Withdrawal Of Troops From Afghanistan Causes Complicated Feelings For Many Veterans
September 09, 2021
The recent withdrawal of troops from Afghanistan and the subsequent Taliban takeover has created a mental health crisis for many veterans. Calls to veteran crisis lines and other suicide-prevention resources have seen a sudden increase in calls since troops were pulled out.
The Veterans Crisis Line, the VA-run suicide prevention hotline, has seen an increase in calls since Kabul fell to the Taliban. The day after the Taliban took Kabul, the Veterans Crisis Line received nearly a 12 percent increase in calls compared to the same day one year prior. A few days later, on August 25th, the line had a 17 percent increase in calls.
Veterans of Afghanistan and Iraq report feelings of hopelessness, grief and despair at seeing the news. Veterans from the Vietnam era have reported being triggered by the images and stories coming out of Afghanistan because they are reminiscent of their experiences in Vietnam. As a result, many say they are experiencing a reemergence or worsening of PTSD symptoms.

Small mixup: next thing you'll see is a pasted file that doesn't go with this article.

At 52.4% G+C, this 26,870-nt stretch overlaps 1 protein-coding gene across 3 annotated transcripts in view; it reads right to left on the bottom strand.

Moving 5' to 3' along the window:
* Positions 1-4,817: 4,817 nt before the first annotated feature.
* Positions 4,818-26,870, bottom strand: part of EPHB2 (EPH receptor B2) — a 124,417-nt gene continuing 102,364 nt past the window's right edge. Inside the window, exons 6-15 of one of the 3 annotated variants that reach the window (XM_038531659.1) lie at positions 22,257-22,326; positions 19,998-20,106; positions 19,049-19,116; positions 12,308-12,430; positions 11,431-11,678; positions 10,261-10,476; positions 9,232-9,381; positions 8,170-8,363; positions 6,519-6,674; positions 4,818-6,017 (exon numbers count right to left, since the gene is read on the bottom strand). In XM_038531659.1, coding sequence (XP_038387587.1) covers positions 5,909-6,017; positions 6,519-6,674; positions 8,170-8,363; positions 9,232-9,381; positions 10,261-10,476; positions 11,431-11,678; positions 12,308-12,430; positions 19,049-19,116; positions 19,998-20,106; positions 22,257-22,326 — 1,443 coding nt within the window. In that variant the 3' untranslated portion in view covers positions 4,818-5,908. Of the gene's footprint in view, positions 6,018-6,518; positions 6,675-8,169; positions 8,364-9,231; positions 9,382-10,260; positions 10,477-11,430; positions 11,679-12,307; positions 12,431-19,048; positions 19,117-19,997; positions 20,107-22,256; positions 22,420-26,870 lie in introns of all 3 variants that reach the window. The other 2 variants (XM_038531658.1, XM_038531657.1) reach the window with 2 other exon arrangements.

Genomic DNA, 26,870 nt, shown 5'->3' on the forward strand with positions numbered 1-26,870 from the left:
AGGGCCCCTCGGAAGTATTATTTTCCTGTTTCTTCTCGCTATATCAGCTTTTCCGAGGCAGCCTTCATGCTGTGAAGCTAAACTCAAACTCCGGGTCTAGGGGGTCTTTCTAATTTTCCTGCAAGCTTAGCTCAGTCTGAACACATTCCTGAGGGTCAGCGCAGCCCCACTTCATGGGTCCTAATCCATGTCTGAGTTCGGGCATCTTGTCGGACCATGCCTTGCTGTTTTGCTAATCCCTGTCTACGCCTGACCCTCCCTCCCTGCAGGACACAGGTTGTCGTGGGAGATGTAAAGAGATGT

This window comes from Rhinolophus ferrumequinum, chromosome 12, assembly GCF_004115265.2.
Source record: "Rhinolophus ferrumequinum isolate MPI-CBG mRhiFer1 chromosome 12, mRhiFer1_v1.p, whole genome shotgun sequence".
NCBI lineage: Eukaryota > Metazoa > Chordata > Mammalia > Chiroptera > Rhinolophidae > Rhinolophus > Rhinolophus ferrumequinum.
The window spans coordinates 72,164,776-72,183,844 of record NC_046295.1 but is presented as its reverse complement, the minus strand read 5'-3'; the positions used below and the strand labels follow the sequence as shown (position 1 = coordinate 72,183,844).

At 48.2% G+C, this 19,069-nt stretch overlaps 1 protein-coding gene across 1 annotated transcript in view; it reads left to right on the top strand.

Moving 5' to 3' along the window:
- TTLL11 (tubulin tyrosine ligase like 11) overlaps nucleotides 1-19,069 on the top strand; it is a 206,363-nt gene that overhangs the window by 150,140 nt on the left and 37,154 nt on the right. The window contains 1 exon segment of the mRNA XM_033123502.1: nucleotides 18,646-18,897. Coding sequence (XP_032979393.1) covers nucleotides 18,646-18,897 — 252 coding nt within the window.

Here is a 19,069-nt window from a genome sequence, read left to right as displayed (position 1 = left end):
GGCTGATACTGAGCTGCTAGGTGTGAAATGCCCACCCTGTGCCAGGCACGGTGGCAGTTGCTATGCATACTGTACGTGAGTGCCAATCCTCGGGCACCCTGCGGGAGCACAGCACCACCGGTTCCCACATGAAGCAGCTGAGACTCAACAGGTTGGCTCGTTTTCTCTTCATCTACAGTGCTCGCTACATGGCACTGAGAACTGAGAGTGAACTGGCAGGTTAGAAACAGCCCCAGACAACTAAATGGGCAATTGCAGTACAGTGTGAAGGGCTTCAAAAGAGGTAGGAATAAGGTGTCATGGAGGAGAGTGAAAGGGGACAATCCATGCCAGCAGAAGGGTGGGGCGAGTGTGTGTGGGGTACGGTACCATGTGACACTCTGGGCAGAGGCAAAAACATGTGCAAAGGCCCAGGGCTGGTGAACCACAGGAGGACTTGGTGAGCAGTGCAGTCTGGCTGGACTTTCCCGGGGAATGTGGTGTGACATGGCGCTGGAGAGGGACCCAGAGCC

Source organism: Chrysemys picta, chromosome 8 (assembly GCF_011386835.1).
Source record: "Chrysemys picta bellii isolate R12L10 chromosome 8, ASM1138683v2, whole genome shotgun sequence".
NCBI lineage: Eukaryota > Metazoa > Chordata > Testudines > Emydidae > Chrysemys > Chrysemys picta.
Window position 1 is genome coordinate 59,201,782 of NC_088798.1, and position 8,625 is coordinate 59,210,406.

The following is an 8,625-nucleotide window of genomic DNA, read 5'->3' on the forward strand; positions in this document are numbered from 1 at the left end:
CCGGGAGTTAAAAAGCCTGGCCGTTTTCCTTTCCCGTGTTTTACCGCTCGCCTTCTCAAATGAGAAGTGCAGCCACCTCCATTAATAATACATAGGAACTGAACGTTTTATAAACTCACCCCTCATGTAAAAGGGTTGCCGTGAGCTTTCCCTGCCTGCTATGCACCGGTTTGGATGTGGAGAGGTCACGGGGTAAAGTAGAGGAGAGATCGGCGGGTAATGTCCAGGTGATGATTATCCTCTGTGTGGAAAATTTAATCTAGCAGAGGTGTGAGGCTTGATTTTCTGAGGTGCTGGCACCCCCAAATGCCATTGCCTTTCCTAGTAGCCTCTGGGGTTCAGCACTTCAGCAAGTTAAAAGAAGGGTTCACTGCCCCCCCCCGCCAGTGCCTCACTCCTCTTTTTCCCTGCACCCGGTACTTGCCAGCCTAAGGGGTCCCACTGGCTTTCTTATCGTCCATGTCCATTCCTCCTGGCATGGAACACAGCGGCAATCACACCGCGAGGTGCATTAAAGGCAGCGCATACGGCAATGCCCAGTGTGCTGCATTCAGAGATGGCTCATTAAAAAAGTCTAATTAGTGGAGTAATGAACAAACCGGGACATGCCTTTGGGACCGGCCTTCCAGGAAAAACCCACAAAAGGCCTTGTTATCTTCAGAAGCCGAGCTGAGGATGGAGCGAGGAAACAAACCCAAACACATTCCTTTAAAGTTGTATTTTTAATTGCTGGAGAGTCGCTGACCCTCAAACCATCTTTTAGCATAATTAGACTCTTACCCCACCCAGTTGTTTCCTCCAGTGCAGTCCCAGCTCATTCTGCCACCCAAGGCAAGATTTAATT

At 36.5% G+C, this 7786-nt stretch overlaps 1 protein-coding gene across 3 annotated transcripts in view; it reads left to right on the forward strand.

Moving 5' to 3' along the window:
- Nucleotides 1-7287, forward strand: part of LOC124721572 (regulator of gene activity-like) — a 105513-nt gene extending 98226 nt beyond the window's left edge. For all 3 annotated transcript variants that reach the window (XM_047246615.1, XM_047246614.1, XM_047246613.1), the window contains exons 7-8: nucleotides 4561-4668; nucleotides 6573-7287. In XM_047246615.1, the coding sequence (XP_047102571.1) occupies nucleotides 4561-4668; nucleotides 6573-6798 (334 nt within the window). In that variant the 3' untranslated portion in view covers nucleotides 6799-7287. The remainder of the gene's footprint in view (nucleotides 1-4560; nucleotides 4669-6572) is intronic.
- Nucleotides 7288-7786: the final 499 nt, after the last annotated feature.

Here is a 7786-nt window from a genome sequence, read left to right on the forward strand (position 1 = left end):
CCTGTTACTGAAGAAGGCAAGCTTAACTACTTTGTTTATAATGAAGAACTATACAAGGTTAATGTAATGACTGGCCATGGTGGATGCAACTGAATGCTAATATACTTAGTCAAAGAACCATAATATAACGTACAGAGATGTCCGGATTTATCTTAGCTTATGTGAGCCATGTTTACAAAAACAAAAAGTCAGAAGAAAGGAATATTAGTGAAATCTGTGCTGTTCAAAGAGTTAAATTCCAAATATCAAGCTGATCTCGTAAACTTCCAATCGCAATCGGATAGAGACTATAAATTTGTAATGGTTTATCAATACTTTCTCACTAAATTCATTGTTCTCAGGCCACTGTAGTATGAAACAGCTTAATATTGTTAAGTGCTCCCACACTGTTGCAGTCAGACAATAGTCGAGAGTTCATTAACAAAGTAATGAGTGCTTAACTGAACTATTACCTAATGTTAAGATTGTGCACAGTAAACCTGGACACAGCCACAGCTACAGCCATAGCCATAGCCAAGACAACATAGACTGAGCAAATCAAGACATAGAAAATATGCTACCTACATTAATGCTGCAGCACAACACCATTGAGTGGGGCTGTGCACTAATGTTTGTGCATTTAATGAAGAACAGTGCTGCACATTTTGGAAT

The 20th anniversary of the September 11 attacks has also brought difficult feelings to the surface for some. For those who fought in the War on Terror, the culmination of these events and their constant presence in the news has awakened feelings and memories previously kept under control.
If you or a loved one are experiencing a mental health crisis, VA resources are available.
The Veterans Crisis Line – Connects veterans and service members in crisis and their families and friends with qualified, caring VA responders through a confidential toll-free hotline, online chat or text. If you are having thoughts of suicide, call 1-800-273-8255 (then PRESS 1) or visit https://www.veteranscrisisline.net. You can also send a text to 838255.
For emergency mental health care, you can also go directly to your local VA medical center 24/7, regardless of your discharge status or enrollment in other VA health care.